Voldemort is a distributed key-value storage system
- Data is automatically replicated over multiple servers across multiple datacenters.
- Data is automatically partitioned so each server contains only a subset of the total data
- Server failure is handled transparently
- Pluggable serialization is supported to allow rich keys and values including lists and tuples with named fields, as well as to integrate with common serialization frameworks like Protocol Buffers, Thrift, and Java Serialization
- Data items are versioned to maximize data integrity in failure scenarios without compromising availability of the system
- Each node is independent of other nodes with no central point of failure or coordination
- Pluggable storage engines, to cater to different workloads
- SSD Optimized Read Write storage engine, with support for multi-tenancy
- Built in mechanism to fetch & serve batch computed data from Hadoop
- Support for pluggable data placement strategies to support things like distribution across data centers that are geographical far apart.
It is used at LinkedIn by numerous critical services powering a large portion of the site. .
You can refer to http://www.project-voldemort.com for more info
cd ~/workspace git clone https://github.com/voldemort/voldemort.git cd voldemort ./gradlew clean jar
# in one terminal bin/voldemort-server.sh config/single_node_cluster
Use Client Shell
Client shell gives you fast access to the store. We already have a test store defined in the "single_node_cluster", whose key and value are both String.
# in another terminal cd ~/workspace/voldemort bin/voldemort-shell.sh test tcp://localhost:6666/
Now you have the the voldemort shell running. You can try these commands in the shell
put "k1" "v1" put "k2" "v2" get "k1" getall "k1" "k2" delete "k1" get "k1"
You can find more commands by running
Want to dig into the detailed implementation or even contribute to Voldemort? A quick git guide for people who want to make contributions to Voldemort.
Comparison to relational databases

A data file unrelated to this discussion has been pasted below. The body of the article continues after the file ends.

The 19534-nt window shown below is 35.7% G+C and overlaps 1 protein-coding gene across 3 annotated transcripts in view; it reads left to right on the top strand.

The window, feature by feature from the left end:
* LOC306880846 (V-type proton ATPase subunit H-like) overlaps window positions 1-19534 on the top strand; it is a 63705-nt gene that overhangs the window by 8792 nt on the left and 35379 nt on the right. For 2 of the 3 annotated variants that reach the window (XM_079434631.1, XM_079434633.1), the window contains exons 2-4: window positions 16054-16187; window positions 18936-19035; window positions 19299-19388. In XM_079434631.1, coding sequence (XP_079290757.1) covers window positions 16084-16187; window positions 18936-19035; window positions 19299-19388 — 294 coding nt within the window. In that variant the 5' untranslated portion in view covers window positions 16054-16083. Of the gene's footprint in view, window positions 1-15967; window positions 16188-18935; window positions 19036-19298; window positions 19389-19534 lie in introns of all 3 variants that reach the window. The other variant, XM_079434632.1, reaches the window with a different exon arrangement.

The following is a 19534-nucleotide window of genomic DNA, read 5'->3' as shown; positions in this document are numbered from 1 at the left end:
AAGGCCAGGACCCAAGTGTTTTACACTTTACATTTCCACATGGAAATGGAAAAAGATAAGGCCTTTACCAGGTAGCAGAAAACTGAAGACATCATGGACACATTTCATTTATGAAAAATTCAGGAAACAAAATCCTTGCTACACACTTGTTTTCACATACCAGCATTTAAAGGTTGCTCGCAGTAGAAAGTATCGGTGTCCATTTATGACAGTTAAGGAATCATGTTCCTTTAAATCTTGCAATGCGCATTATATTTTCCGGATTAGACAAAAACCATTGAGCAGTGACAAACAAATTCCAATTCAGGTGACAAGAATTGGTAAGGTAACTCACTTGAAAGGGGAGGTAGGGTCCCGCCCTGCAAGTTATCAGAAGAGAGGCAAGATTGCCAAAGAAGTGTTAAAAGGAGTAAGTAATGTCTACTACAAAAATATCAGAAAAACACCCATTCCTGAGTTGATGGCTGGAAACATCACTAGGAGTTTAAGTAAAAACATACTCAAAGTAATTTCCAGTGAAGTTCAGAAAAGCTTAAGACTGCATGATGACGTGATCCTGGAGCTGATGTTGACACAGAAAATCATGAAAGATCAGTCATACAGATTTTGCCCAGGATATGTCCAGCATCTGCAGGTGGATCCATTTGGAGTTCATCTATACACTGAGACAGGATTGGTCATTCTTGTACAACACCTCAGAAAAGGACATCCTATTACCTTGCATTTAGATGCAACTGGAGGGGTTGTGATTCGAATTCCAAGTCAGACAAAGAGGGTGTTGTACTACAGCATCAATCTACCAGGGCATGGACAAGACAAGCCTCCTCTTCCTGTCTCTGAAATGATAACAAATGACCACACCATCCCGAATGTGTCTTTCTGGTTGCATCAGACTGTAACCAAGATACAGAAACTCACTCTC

Voldemort is not a relational database, it does not attempt to satisfy arbitrary relations while satisfying ACID properties. Nor is it an object database that attempts to transparently map object reference graphs. Nor does it introduce a new abstraction such as document-orientation. It is basically just a big, distributed, persistent, fault-tolerant hash table. For applications that can use an O/R mapper like ActiveRecord or Hibernate this will provide horizontal scalability and much higher availability but at great loss of convenience. For large applications under internet-type scalability pressure, a system may likely consist of a number of functionally partitioned services or apis, which may manage storage resources across multiple data centers using storage systems which may themselves be horizontally partitioned. For applications in this space, arbitrary in-database joins are already impossible since all the data is not available in any single database. A typical pattern is to introduce a caching layer which will require hashtable semantics anyway. For these applications Voldemort offers a number of advantages:
- Voldemort combines in memory caching with the storage system so that a separate caching tier is not required (instead the storage system itself is just fast).
- Unlike MySQL replication, both reads and writes scale horizontally
- Data partioning is transparent, and allows for cluster expansion without rebalancing all data
- Data replication and placement is decided by a simple API to be able to accommodate a wide range of application specific strategies
- The storage layer is completely mockable so development and unit testing can be done against a throw-away in-memory storage system without needing a real cluster (or even a real storage system) for simple testing
The source code is available under the Apache 2.0 license. We are actively looking for contributors so if you have ideas, code, bug reports, or fixes you would like to contribute please do so.